Thank you for stopping to comment Weejars! 🙂

    1. Ooooh thank you so much! That is really nice of you! I virtually stopped sharing posts on fb as they seem to be shown to so few people! I really appreciate the share!! <3

  2. Ah, the sandflies… It’s such a love/hate relationship with nature when you are being eaten alive haha!! I’ll certainly be back to NZ one day, and will be so happy to return to your blog for more inspiration 🙂

    1. Yaaay! I am really chuffed that we found each other! I feel the same way when I read your blog.

      There are soooo many more places to explore!!

  3. Wow – that drive was fantastic! And the forest was creepy cool. So much moss. Some of it looked like lichen, but still, so many varieties. Cool.

    Patricia Rickrode
    w/a Jansen Schmidt

    1. Yeah, I can see why movie scouts use NZ for so many varied scenes! The scenery, even just while driving was amaaaazing!

    2. p.s I think you’re right! Some of it was definitely lichen! I think there were several types of that too!

    1. The whole Fiordland is stunning isn’t it!

      You could tell that this path is not as popular as the wildlife seemed shocked to encounter us! I love the way the birds puffed themselves up!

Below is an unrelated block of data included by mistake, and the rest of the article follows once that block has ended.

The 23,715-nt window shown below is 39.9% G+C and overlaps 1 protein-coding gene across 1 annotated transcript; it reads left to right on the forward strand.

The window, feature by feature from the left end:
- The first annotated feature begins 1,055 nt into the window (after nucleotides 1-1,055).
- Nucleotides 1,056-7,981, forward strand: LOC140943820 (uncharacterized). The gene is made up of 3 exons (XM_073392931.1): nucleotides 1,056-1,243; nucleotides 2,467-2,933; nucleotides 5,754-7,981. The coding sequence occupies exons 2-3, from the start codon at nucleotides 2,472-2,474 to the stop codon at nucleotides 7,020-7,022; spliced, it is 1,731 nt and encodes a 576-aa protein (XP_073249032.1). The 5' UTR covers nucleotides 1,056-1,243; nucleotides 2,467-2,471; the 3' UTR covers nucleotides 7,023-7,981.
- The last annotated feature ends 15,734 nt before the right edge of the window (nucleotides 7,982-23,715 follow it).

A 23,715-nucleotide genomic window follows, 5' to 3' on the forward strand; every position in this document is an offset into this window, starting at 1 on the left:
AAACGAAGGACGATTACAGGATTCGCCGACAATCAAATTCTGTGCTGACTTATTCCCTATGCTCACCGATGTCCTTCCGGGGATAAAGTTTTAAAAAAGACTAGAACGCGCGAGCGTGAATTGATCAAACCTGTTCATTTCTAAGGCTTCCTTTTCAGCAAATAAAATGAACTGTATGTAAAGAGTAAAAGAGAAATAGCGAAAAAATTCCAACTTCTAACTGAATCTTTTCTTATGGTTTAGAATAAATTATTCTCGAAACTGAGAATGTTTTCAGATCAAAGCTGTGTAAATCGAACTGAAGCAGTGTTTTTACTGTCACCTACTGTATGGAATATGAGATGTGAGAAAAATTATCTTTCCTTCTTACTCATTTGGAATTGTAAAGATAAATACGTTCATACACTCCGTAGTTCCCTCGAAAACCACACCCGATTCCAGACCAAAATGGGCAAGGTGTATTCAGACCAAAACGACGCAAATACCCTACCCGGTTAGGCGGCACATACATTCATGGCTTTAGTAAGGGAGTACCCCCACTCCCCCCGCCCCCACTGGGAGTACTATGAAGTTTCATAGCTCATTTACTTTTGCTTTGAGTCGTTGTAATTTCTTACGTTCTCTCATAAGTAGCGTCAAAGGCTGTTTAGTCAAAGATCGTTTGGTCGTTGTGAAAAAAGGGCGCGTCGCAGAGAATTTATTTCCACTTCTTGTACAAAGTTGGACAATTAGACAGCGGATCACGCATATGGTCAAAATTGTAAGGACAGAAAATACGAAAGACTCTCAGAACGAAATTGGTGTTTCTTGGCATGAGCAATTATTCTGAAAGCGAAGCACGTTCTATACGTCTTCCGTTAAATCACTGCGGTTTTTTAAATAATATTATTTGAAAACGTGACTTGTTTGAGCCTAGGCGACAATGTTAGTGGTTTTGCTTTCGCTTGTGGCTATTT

4. I love hiking and getting out in nature. It’s good for you, too! I also love your pics especially the one with the giant tree. I’m a big fan of trees, too! 😉

    1. That giant tree was amazing wasn’t it!? 😀 I was soo impressed by it, but you need a photo with a person in to get an idea of the scale.

  5. I love the variety in all of the mosses- I think that sometimes we don’t pay as much attention as we could and think “there’s rather a lot of moss here”, and leave it at that, but then we would be missing so much!! The differences in colour astound me, I’ve not seen a white moss before!! And are sandfly bites worse than mosquito??

    1. Thanks Jessica!

      Yeah, it was kind of nice to slow down. We didn’t get to the end of the walk, but I really enjoyed looking closely at the mossy surroundings and birds.

      YES! for me sandflies are worse than mozzies. They are a kind of black fly (they have them here in Canada too, and they are just as horrible here!!)

      1. We don’t have too too many of them here on the prairies, thankfully!! (Although regular black fly bites hurt something horrendous anyways.) I always have to ask, WHAT SPECIES IS BENEFITTING FROM THESE TINY FLYING DEMONS?!

        1. I’m not sure! I guess maybe the birds, frogs and other insects eat them, and then bigger animals feed on those!? It must all be part of the local ecosystem.

    1. Thanks Jennifer!!

      I remember it as being fun (especially when we saw those birds) but we were keen to get out of there once we were bitten!!